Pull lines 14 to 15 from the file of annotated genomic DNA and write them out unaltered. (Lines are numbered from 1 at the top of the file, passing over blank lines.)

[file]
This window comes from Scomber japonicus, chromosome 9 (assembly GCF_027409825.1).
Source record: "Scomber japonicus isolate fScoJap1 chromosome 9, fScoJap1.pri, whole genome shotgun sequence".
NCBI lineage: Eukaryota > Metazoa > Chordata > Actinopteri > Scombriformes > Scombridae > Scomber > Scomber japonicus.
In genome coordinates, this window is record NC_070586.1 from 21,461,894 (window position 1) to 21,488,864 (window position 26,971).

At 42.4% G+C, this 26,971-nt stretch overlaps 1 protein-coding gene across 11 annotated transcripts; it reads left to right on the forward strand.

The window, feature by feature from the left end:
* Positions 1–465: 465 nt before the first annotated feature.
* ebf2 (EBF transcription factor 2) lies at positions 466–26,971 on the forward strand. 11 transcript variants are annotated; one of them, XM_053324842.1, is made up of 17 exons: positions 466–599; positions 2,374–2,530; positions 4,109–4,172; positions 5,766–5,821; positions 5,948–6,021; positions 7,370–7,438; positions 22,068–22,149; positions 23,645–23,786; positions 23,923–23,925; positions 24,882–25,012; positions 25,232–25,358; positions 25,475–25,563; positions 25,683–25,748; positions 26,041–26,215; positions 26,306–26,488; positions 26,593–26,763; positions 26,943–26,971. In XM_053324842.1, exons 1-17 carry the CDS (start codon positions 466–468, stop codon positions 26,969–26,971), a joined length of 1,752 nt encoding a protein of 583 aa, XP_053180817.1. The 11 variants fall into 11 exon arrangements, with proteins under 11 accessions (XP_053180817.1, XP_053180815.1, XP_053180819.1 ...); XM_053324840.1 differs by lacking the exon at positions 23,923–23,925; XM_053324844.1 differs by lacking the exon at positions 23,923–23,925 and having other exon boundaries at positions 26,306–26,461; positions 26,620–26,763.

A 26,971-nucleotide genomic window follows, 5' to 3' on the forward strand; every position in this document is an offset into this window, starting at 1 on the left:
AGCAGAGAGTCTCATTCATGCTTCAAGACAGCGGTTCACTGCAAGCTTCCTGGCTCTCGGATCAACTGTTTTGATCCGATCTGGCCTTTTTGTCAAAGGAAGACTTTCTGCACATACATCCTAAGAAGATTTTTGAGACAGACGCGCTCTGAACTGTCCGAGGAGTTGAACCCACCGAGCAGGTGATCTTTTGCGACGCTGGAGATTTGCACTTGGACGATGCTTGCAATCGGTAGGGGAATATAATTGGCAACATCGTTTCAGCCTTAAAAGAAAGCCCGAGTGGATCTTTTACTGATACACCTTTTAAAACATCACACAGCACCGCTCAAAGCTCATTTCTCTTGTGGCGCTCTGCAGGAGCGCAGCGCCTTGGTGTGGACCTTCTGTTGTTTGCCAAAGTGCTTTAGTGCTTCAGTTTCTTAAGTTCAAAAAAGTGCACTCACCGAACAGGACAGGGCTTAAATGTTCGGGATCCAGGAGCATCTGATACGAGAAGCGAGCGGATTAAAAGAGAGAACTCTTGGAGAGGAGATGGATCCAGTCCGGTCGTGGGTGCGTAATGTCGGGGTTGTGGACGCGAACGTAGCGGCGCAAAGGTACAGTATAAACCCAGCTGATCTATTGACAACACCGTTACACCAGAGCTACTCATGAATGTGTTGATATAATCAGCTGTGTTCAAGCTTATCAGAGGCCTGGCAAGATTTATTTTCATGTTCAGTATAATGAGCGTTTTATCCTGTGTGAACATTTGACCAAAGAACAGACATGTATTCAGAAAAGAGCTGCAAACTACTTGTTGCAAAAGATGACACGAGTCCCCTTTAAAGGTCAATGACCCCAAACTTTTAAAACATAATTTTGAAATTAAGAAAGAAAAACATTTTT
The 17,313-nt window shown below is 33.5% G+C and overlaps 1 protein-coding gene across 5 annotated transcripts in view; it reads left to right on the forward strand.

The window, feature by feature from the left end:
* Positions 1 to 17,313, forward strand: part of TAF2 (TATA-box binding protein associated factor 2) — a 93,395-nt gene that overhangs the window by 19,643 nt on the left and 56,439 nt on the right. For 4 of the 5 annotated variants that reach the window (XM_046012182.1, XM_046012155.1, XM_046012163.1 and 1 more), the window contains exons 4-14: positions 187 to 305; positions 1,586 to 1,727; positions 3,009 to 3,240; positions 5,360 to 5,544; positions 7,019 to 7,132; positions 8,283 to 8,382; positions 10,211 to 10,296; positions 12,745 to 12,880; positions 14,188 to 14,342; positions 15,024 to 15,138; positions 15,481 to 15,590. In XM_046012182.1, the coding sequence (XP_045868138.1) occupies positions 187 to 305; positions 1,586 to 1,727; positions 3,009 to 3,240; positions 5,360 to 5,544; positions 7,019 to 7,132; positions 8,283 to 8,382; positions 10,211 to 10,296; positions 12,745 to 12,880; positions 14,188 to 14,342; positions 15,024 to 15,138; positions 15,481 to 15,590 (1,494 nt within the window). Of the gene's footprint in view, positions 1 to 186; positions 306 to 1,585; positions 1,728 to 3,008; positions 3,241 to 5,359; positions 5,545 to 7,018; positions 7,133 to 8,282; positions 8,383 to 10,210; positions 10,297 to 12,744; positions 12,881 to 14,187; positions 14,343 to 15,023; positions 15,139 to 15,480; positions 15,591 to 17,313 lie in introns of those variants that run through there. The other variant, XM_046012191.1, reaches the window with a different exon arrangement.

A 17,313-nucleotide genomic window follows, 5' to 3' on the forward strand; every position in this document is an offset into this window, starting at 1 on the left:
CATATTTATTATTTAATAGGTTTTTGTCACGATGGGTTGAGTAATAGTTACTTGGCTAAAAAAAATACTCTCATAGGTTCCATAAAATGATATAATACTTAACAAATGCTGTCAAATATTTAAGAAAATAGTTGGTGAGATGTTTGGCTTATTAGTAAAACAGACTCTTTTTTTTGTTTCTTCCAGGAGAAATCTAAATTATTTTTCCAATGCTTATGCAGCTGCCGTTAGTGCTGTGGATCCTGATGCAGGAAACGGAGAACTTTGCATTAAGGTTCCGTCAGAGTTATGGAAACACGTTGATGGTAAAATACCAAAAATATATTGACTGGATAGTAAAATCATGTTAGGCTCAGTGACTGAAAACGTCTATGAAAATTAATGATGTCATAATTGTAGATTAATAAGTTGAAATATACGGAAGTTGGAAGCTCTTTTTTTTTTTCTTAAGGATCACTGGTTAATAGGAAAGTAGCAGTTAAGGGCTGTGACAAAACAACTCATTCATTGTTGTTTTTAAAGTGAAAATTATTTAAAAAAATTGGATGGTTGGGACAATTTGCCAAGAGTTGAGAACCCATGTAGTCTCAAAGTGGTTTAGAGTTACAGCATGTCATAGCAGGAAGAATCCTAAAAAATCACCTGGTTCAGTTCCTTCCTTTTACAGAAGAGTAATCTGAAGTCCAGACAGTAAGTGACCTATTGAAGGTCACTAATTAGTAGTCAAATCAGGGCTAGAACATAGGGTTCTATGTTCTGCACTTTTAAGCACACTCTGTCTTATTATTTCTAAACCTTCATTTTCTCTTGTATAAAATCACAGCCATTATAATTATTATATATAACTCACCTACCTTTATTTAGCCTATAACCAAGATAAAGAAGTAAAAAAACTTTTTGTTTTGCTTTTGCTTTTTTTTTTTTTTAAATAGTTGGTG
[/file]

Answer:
A 17,313-nucleotide genomic window follows, 5' to 3' on the forward strand; every position in this document is an offset into this window, starting at 1 on the left:
CATATTTATTATTTAATAGGTTTTTGTCACGATGGGTTGAGTAATAGTTACTTGGCTAAAAAAAATACTCTCATAGGTTCCATAAAATGATATAATACTTAACAAATGCTGTCAAATATTTAAGAAAATAGTTGGTGAGATGTTTGGCTTATTAGTAAAACAGACTCTTTTTTTTGTTTCTTCCAGGAGAAATCTAAATTATTTTTCCAATGCTTATGCAGCTGCCGTTAGTGCTGTGGATCCTGATGCAGGAAACGGAGAACTTTGCATTAAGGTTCCGTCAGAGTTATGGAAACACGTTGATGGTAAAATACCAAAAATATATTGACTGGATAGTAAAATCATGTTAGGCTCAGTGACTGAAAACGTCTATGAAAATTAATGATGTCATAATTGTAGATTAATAAGTTGAAATATACGGAAGTTGGAAGCTCTTTTTTTTTTTCTTAAGGATCACTGGTTAATAGGAAAGTAGCAGTTAAGGGCTGTGACAAAACAACTCATTCATTGTTGTTTTTAAAGTGAAAATTATTTAAAAAAATTGGATGGTTGGGACAATTTGCCAAGAGTTGAGAACCCATGTAGTCTCAAAGTGGTTTAGAGTTACAGCATGTCATAGCAGGAAGAATCCTAAAAAATCACCTGGTTCAGTTCCTTCCTTTTACAGAAGAGTAATCTGAAGTCCAGACAGTAAGTGACCTATTGAAGGTCACTAATTAGTAGTCAAATCAGGGCTAGAACATAGGGTTCTATGTTCTGCACTTTTAAGCACACTCTGTCTTATTATTTCTAAACCTTCATTTTCTCTTGTATAAAATCACAGCCATTATAATTATTATATATAACTCACCTACCTTTATTTAGCCTATAACCAAGATAAAGAAGTAAAAAAACTTTTTGTTTTGCTTTTGCTTTTTTTTTTTTTTAAATAGTTGGTG